Lignin dissolution in deep eutectic solvents : a molecular dynamics study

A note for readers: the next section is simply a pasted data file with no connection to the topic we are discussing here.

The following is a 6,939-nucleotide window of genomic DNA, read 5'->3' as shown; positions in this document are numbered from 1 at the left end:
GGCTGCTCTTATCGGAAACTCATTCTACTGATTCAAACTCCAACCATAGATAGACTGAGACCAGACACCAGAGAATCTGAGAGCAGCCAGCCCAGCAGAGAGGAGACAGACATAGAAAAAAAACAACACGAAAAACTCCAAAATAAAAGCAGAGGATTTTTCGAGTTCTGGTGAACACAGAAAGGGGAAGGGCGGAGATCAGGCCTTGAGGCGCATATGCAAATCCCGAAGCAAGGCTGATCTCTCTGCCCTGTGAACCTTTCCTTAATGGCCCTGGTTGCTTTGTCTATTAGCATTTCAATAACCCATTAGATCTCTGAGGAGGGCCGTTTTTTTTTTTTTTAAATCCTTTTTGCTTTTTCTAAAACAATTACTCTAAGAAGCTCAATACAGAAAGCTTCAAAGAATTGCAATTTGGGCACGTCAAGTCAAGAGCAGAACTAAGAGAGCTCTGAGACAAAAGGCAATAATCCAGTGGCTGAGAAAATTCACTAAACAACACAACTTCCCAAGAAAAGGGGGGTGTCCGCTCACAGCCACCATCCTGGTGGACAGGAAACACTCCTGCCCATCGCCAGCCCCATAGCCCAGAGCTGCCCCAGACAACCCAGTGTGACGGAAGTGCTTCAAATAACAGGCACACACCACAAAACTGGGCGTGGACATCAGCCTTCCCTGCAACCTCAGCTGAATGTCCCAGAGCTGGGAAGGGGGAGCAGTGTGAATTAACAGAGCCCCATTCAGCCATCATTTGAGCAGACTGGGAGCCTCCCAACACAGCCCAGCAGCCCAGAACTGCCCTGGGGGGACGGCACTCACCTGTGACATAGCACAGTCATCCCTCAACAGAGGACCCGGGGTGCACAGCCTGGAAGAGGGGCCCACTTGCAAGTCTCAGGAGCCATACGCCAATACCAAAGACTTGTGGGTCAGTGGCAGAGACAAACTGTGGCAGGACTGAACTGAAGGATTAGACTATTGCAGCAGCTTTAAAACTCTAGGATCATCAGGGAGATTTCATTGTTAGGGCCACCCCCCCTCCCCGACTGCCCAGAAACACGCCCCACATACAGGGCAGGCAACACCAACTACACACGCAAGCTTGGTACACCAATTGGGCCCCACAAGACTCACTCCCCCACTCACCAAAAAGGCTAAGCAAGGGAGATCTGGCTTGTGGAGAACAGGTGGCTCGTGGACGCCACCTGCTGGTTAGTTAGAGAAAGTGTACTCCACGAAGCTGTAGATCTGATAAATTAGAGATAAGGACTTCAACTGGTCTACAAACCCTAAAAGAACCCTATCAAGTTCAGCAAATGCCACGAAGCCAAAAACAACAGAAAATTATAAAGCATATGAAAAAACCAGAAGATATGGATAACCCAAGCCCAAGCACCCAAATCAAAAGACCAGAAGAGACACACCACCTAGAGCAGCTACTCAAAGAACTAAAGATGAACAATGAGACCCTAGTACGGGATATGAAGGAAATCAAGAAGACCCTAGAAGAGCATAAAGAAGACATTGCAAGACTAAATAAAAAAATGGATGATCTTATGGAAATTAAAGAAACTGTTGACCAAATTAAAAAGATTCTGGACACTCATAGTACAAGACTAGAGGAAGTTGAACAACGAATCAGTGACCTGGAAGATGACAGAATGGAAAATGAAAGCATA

Deep eutectic solvents (DESs) have shown great potential on lignocellulosic biomass pretreatment. Many DESs are capable of extracting lignin from biomass and dissolving hemicellulose while preserving most of cellulose in lignocellulosic biomass. The objective of this thesis is to understand the interaction between DESs and lignin as well as the role of DES constituents, especially hydrogen bond donor (HBD), in such interactions. DESs with choline chloride as a hydrogen bond acceptor (HBA) and polyol/ carboxylic acid as a HBD were studied for their effects on lignin dissolution behavior. The first part of the thesis focuses on the impact of spatial charge assignment on the simulation of a DES. The results indicate that the spatial charge assignment for DES is a key factor in determining the force/interaction energy, which would further change the microscopic arrangement of HBD/HBA. In the second part of this thesis, solvent structure of DESs with choline chloride as a HBA as well as interaction with lignin were studied via molecular dynamics (MD) simulations. Three HBDs, including ethylene glycol, formic acid, and lactic acid as well as two types of lignin models (GG lignin dimer and Adler lignin) were used to gain comprehensive understanding of the local solvent molecular arrangement, the mechanism of lignin dissolution and the dissociation of lignin from cellulose. The common supramolecular complexes in DES were found to show strong correlation with the solvent hydrogen bond network and lignin dissolution. Specially, both functional groups (hydroxyl group vs. carboxyl group) and oxygen atom number in the HBD of a DES determined its hydrogen bond networks and the strength of its interaction with lignin, which in turn largely defined the structural changes of lignin. Also, the chloride anion as well as HBD would preferentially preposition around hydroxyl groups (e.g., [alpha]-OH and [gamma]-OH) located in the lignin linkages. Such preference implies the potential route for bond cleavage in the lignin depolymerization. Molecular interaction between lignin and a DES played a key role in dissociating lignin from cellulose. We found that the carboxylic acid DESs can detach larger part of lignin from cellulose surface, especially on the hydrophobic surface than the polyol DES. The insights gained in this study would advance the understanding of lignin dissolution at an atomistic level and provide guidance for designing effective DESs for biomass pretreatment as well as lignin extraction and valorization toward sustainable and profitable biorefinery.
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